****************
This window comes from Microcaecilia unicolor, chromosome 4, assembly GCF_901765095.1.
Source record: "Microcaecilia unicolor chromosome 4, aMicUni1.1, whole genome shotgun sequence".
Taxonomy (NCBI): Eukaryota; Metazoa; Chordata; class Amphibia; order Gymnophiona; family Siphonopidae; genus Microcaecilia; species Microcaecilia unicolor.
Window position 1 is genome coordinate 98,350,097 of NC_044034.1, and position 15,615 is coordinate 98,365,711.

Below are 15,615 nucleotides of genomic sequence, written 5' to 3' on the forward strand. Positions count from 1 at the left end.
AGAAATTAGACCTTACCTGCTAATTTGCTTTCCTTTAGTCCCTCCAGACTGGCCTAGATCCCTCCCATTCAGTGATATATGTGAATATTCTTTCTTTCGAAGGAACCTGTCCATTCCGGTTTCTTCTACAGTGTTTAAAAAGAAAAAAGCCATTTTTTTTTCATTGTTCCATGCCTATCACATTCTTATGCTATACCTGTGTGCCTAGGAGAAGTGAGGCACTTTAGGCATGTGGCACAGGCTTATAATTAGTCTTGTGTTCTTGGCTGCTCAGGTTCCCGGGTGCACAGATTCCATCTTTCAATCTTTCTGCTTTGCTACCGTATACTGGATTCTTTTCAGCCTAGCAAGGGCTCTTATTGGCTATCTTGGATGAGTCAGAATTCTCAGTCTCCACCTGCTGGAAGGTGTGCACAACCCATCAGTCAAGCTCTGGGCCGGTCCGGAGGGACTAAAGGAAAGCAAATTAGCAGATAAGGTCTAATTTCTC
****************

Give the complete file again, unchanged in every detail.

This window comes from Microcaecilia unicolor, chromosome 4, assembly GCF_901765095.1.
Source record: "Microcaecilia unicolor chromosome 4, aMicUni1.1, whole genome shotgun sequence".
Taxonomy (NCBI): Eukaryota; Metazoa; Chordata; class Amphibia; order Gymnophiona; family Siphonopidae; genus Microcaecilia; species Microcaecilia unicolor.
Window position 1 is genome coordinate 98,350,097 of NC_044034.1, and position 15,615 is coordinate 98,365,711.

Below are 15,615 nucleotides of genomic sequence, written 5' to 3' on the forward strand. Positions count from 1 at the left end.
AGAAATTAGACCTTACCTGCTAATTTGCTTTCCTTTAGTCCCTCCAGACTGGCCTAGATCCCTCCCATTCAGTGATATATGTGAATATTCTTTCTTTCGAAGGAACCTGTCCATTCCGGTTTCTTCTACAGTGTTTAAAAAGAAAAAAGCCATTTTTTTTTCATTGTTCCATGCCTATCACATTCTTATGCTATACCTGTGTGCCTAGGAGAAGTGAGGCACTTTAGGCATGTGGCACAGGCTTATAATTAGTCTTGTGTTCTTGGCTGCTCAGGTTCCCGGGTGCACAGATTCCATCTTTCAATCTTTCTGCTTTGCTACCGTATACTGGATTCTTTTCAGCCTAGCAAGGGCTCTTATTGGCTATCTTGGATGAGTCAGAATTCTCAGTCTCCACCTGCTGGAAGGTGTGCACAACCCATCAGTCAAGCTCTGGGCCGGTCCGGAGGGACTAAAGGAAAGCAAATTAGCAGATAAGGTCTAATTTCTC